$137.8B U.S. ad spend for top 200 advertisers
Leading the charge is Unilever's Kevin George, VP-general manager of the company's antiperspirant, deodorant and hair-care brands. Mr. George has been instrumental in identifying interactive, customized opportunities for brands such as Axe, Degree, Suave, Dove and Sunsilk over the last three years. Interactive TV has become an increasingly larger part of Unilever's corporate strategy, too, with more than 30 brands currently testing the technology. Now that the footprint is larger -- more than 70 million cable households have interactive capabilities -- marketers like Mr. George are finding the engagement metrics behind a clickable TV ad are far more compelling than rerunning the same 30-second spot.
Unilever's "Advanced" TV ads, as they're occasionally called, have appeared in a variety of forms, from interactive overlays during on-demand programming to text-message opt-in requests to clickable pre-roll ads. And sometimes don't appear in the form of ads at all. Earlier this year, the company created a full-length music video for Axe that aired on on-demand network Music Choice, featuring the fictional band the Bom Chicka Wah Wah's. The music video became one of the top 10 most requested for Music Choice and has already garnered more than 1 million hits on YouTube.
Mr. George recently spoke with Madison & Vine to share some of his biggest insights from three years of interactive-TV ad experiments and his views on why the 30-second ad model will still be important to reinforcing all of Unilever's new-media investments.
Madison & Vine: What are some of the main objectives you're looking to achieve through i-TV campaigns?
Kevin George: Advanced television, i-TV, really gives us the opportunity to get a lot more value from our traditional TV ad spend. We're talking about a medium that is pretty restrictive and passive. What i-TV lets us do is get much more advanced in terms of accountability in the space, which is really important in today's environment of [return on investment]. We want to expand our digital strategy to the living room, rather than having people get off the couch and get to the computer. It increases the reach of something longer than the 30-second spot. It's a way of communicating with TV audiences that we can't otherwise.
M&V: How do you measure interactive TV differently from traditional TV advertising?
Mr. George: It depends on what you set up in terms of objectives, whether it's television, online or print. Frankly, we have different objectives we look for with each campaign. But we're seeing viewers spend between two minutes and 14 minutes engaging with advanced TV. It all depends on what the objective is ... but we're seeing pretty good engagement.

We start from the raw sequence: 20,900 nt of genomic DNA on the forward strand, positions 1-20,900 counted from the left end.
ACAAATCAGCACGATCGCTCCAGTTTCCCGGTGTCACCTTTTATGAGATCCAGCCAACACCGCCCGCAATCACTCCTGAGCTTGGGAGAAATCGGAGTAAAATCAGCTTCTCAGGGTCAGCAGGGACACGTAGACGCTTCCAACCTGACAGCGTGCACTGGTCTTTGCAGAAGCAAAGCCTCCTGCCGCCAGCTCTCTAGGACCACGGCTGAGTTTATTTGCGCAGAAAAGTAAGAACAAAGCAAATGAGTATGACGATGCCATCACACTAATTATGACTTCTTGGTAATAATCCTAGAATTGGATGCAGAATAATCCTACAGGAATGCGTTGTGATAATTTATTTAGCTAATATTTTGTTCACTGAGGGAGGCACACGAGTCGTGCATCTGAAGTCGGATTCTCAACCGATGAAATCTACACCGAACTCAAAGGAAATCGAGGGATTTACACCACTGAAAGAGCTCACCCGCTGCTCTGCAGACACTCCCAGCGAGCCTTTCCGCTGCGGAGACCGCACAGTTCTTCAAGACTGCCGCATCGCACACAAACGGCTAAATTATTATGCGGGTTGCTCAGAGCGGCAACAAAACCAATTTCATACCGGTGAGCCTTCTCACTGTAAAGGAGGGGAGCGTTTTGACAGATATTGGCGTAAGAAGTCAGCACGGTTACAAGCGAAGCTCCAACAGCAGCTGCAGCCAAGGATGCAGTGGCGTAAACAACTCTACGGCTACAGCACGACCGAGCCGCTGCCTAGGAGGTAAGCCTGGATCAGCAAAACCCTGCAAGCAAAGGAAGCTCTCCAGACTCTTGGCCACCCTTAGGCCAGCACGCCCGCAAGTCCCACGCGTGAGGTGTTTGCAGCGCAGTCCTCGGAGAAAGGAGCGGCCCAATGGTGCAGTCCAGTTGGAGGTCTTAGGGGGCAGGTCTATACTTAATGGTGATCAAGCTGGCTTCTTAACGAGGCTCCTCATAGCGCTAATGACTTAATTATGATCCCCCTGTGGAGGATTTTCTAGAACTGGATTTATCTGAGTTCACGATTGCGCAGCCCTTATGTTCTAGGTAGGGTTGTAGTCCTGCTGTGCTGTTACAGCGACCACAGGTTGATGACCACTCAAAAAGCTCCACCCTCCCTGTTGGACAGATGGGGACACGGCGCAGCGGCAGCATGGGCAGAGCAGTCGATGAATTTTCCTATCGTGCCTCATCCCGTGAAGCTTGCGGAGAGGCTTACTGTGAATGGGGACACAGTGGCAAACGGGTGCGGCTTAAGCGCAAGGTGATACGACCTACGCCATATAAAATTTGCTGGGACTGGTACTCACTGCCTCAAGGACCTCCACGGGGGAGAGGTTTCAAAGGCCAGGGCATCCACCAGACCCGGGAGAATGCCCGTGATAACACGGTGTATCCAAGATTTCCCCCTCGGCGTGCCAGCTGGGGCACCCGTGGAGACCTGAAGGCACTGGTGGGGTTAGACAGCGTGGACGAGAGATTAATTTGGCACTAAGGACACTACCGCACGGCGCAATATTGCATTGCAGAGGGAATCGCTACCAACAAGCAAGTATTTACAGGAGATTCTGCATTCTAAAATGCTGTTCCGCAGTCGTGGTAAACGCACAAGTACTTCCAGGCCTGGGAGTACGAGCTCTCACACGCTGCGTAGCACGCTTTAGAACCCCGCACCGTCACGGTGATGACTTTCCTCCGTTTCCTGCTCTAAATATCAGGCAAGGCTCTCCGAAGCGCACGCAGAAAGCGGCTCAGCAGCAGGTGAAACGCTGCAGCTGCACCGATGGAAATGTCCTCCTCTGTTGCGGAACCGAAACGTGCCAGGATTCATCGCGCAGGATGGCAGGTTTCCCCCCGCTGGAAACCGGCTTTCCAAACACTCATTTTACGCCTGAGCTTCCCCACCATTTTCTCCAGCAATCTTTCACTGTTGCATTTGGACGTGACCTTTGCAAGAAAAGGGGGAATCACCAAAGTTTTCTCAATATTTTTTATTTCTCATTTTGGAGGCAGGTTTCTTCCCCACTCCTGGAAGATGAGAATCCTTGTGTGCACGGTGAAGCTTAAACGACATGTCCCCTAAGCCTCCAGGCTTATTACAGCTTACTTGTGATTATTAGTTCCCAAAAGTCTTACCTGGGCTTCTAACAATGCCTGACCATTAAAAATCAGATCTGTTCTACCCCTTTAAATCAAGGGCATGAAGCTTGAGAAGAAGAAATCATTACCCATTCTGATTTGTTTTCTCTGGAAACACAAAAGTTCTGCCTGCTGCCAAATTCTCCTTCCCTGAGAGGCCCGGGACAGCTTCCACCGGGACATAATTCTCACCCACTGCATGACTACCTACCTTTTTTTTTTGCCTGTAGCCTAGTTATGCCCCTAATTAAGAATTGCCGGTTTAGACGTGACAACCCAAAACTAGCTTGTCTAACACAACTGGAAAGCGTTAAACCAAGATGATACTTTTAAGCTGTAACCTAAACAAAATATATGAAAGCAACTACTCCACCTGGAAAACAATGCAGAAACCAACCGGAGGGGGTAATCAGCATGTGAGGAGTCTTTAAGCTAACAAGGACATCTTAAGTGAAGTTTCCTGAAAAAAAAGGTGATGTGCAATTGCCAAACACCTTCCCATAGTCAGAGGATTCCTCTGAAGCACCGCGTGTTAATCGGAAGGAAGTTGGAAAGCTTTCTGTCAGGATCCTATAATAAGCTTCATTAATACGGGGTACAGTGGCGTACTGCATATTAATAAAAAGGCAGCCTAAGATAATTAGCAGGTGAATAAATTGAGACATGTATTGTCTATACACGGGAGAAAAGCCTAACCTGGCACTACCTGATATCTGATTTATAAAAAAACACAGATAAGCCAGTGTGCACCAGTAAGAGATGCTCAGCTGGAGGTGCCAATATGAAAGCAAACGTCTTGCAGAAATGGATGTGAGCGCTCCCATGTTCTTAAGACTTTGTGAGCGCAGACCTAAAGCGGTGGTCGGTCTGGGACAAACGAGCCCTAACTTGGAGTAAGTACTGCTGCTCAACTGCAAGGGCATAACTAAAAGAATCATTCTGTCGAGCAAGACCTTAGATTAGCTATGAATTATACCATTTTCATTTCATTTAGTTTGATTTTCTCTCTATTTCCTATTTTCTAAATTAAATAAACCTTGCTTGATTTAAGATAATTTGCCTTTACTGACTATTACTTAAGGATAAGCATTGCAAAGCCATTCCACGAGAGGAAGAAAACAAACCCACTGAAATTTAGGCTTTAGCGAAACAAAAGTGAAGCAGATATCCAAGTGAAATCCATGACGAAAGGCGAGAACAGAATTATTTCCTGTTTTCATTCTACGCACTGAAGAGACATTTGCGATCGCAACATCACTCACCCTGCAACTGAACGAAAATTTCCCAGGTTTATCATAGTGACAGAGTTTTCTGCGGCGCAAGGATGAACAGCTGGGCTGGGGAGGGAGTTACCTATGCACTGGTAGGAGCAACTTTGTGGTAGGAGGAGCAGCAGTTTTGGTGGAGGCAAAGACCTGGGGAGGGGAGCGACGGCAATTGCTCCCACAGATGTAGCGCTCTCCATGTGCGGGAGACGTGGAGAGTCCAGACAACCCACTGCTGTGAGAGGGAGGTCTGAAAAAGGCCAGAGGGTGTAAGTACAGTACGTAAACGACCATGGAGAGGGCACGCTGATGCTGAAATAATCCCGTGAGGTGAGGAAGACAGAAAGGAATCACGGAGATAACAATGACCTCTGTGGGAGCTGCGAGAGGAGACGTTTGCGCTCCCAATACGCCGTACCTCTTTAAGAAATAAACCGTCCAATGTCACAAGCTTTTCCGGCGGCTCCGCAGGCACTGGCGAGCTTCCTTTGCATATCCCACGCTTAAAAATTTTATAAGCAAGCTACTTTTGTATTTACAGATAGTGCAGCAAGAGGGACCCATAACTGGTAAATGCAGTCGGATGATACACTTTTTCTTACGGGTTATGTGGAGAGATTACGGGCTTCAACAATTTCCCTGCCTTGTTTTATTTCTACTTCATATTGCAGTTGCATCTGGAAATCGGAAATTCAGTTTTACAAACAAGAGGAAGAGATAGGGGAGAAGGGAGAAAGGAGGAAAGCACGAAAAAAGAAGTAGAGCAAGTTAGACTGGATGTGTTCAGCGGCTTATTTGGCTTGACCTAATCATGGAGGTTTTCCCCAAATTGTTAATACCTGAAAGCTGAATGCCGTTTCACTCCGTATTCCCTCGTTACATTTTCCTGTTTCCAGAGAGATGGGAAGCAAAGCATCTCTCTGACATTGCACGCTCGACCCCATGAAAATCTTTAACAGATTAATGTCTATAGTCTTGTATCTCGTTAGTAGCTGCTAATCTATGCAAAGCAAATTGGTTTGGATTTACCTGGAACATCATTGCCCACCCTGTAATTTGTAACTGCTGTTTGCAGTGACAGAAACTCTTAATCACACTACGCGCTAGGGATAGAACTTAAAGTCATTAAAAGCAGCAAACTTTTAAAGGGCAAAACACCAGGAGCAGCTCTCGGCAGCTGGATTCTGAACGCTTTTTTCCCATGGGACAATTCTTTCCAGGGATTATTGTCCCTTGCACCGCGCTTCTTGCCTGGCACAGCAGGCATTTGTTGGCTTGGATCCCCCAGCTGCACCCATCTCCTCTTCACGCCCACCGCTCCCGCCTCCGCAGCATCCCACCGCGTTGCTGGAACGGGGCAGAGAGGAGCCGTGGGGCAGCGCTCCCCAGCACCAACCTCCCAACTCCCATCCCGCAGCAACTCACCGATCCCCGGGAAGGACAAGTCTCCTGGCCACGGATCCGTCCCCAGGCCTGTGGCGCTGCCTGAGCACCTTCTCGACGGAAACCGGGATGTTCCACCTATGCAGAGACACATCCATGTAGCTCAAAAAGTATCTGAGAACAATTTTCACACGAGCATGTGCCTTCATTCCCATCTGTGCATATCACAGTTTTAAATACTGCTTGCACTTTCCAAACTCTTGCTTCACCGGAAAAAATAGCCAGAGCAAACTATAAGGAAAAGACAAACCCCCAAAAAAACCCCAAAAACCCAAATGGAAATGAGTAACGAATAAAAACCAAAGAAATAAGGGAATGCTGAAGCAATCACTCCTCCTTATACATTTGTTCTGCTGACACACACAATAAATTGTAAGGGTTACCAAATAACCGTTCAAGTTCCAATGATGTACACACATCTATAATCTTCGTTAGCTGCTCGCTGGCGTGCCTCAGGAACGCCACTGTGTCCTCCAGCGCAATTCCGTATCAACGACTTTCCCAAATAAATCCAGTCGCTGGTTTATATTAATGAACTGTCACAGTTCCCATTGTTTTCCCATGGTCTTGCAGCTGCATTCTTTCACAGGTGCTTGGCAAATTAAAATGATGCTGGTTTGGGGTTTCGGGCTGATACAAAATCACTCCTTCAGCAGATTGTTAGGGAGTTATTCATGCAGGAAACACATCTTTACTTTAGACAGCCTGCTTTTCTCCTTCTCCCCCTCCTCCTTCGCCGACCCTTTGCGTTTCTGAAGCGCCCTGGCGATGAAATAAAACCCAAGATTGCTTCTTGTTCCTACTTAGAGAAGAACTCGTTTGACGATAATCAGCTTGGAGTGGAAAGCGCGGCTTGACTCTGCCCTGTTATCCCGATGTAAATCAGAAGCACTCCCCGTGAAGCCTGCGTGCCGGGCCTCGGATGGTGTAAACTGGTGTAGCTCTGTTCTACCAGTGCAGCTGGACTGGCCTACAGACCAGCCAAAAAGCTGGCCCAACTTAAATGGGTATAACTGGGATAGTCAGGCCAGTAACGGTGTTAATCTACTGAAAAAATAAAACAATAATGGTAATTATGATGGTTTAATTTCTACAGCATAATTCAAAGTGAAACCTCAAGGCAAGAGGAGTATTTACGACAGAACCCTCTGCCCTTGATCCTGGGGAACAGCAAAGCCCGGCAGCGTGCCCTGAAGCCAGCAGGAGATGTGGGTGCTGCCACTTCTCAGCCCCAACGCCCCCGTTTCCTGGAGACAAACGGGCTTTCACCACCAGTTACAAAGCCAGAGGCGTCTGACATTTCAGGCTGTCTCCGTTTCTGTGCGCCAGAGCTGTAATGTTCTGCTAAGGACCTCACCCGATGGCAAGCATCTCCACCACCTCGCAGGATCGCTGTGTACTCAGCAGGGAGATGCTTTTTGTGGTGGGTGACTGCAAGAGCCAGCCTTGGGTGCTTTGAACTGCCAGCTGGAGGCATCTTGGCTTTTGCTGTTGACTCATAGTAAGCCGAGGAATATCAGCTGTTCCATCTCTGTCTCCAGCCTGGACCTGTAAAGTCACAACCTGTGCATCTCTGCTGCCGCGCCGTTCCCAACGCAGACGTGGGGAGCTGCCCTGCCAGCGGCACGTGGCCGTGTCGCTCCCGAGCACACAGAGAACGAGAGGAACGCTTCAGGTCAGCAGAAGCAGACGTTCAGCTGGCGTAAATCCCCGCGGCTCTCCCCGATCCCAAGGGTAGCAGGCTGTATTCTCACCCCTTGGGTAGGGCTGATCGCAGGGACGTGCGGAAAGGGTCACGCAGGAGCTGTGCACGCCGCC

M&V: You scored a huge viral success with your fake music video for Axe on Music Choice. What made you decide to choose video-on-demand rather than just throwing it up on YouTube like everyone else these days?
Mr. George: Music Choice is really the on-demand music-video channel, so by putting it in there, and using Brightline's [Brightline Partners, an interactive TV company, has helped Mr. George and his team create interactive campaigns for the past three years] understanding of the space, we were actually able to see it viewed a lot more often than just putting it out there. ... While Music Choice works for that demographic, we're seeing other demographics starting to get involved with video-on-demand and advanced television because it's an easy medium.
M&V: The other interesting thing about your investment in i-TV is it kind of goes counter to the traditional package-goods marketing model, which is all about scale and fast reach. Is it OK that i-TV advertising gives you targetability at the expense of scale?
Mr. George: The thing about targeting is, this thing's in 70 million homes. If we wanted scale we could get it. But it is about ROI at the end of the day, and you can get scale in this. That's why more and more of our brands are getting involved in it. For us, targeting is always important -- why waste your message on people who aren't interested in it? While targeting is important, we don't want to indicate that's at any expense of scale. If the bigger cable operators start to play, we'd love to see what they can each deliver.
M&V: So does this signify the death of the 30-second spot for you?
Mr. George: The 30-second spot plays a role in the mix for anything. But now it's about how it works together with the other thing you're creating. If there's an Axe ad running, we take the generation that's the target for Axe and imagine taking them to a place where they can watch the making of that ad. Or watching a 30-second "Rookie" ad [for Degree], and having them push a button takes them into extra footage. We use the 30-second spot as an efficiency play, as a way to link people and get them interested in the other platform. The goal is to create something people want to seek out rather than trying to stick it in front of them.